A common misconception is that earning a black belt is a status symbol and an end objective of study in Karate. While this may be true in some martial arts, it could not be further from the truth in traditional Karate. In fact, a more accurate description is that obtaining a black belt in Karate is an indicator that a student is finally ready for the real lessons ahead.
When a student is granted their Shodan (1st degree black belt, literally translated as "Beginner Level"), it is a big accomplishment and not something to be downplayed. It is not, however, an award, but rather an invitation to further learning. It is an acknowledgement that a student may have the pre-requisite skill, work ethic, persistence, character, and responsibility necessary to continue with their practice. A black belt cannot be bought, but must be earned through years of dedication and regular practice. This is a journey of a duration that varies from student to student.
When is a black belt not a black belt? There are several situations when a person is not a black belt, even though they may have passed a test or have a certificate of rank.
1) The student has passed a test, but no longer continues to train. There is no difference between a white belt that has quit training and a black belt that has quit training. Both are no longer karateka.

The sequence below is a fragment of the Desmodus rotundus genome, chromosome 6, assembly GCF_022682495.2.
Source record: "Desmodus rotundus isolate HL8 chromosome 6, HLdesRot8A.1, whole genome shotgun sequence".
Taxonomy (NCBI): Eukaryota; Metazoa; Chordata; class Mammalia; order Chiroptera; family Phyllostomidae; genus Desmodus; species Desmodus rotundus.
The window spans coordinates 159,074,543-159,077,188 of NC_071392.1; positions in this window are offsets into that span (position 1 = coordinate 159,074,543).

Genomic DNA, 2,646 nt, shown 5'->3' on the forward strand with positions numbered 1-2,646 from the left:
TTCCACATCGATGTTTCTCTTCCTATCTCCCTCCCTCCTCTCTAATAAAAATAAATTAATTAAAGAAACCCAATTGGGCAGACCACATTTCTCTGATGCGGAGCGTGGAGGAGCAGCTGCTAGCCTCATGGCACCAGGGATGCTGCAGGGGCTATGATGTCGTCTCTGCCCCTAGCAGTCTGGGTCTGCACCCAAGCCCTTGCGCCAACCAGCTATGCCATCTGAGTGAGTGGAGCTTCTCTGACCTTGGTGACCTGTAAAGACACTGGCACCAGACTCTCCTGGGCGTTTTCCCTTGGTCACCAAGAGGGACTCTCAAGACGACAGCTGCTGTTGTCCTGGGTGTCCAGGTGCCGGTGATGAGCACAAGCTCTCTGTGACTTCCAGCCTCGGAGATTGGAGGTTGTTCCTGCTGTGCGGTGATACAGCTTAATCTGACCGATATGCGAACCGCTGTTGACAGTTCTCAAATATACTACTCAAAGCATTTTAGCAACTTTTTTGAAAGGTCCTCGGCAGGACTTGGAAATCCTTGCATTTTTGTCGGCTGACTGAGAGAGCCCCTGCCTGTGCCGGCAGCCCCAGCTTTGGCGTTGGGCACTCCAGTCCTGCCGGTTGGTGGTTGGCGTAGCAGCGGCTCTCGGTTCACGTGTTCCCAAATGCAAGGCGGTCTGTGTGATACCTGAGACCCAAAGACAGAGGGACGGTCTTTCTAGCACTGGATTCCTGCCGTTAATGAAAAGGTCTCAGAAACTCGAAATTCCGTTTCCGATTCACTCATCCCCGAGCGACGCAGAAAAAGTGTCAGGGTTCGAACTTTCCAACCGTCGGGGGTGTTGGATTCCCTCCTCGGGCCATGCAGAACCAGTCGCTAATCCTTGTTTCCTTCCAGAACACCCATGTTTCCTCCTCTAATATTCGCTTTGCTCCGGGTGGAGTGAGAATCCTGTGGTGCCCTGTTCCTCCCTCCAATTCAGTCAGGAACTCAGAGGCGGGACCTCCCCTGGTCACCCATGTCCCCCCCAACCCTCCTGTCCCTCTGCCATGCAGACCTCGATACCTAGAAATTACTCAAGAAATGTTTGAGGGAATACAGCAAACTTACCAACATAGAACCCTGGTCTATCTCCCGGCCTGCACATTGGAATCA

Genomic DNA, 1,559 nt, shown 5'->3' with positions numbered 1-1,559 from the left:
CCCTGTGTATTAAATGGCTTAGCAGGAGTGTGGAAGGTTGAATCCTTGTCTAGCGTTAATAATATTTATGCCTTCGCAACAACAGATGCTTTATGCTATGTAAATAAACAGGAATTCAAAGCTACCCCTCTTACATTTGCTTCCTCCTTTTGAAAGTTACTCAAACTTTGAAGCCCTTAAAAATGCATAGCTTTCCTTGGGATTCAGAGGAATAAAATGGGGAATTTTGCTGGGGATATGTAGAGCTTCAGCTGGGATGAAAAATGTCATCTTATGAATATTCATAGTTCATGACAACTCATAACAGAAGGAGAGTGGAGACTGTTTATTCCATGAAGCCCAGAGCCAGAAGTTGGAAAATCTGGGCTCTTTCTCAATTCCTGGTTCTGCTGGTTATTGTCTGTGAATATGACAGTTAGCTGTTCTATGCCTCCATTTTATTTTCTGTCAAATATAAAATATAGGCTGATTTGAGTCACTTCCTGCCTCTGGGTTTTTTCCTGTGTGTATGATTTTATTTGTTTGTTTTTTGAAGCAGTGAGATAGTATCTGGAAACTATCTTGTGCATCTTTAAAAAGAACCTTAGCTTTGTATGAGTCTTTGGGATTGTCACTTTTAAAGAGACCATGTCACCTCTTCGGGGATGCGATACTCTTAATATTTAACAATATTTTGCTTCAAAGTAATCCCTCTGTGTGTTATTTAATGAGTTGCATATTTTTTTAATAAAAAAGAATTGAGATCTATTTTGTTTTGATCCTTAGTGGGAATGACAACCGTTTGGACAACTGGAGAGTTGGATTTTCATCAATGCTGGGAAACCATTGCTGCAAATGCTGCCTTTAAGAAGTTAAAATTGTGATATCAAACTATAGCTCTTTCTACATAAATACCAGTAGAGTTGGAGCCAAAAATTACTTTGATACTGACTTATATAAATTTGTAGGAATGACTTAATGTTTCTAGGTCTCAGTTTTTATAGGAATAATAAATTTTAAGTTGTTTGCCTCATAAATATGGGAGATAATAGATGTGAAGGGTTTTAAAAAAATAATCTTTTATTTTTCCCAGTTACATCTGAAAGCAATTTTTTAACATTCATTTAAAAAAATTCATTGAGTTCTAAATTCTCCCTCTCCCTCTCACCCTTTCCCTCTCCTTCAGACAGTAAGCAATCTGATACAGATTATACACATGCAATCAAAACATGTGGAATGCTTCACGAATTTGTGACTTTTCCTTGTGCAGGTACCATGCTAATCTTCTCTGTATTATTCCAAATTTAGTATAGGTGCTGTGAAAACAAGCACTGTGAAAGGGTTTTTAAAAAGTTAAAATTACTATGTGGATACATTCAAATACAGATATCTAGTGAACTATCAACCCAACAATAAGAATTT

"Karate is like boiling water, if you do not heat it constantly, it will cool."
2) The black belt was not granted by a reputable martial arts organization. There are many organizations out there that are, simply put, belt mills. These are organizations that monetize the belt promotion process at the expense of developing student competency in their art. These organizations often have very frequent belt tests where all students attend, vastly more belt levels than other schools, and accelerated programs to get belts quicker...all at great expense to the students and parents. To contrast this, PoCo Karate has six kyu (colour belt) levels before black belt...which is standard for traditional Shito-Ryu karate styles. Students can often take more than a year between levels, depending on their individual progress. Our style, Shito-Ryu Satokai, is registered with Karate Canada (the national sports body for Karate in Canada), and all black belt (dan) gradings are recognized by Karate Canada as having met a high standard.
3) The individual has parted ways with the necessary good character associated with being a karateka (student of karate). Even if the individual is very skilled physically, they must also maintain the benevolent attitude and character traits that are central to the "Do" (道: Way or Journey) in traditional karate. Karate is about seeking perfection of the mind, body, and spirit. If we depart from this journey, we are no longer karateka and no longer uphold our responsibilities as a black belt.
As you can see, while becoming a black belt is a great accomplishment, it is primarily a granting of responsibility to a student that has demonstrated a high level of commitment to their training and development of their character.
Think you have what it takes? Reach out to us!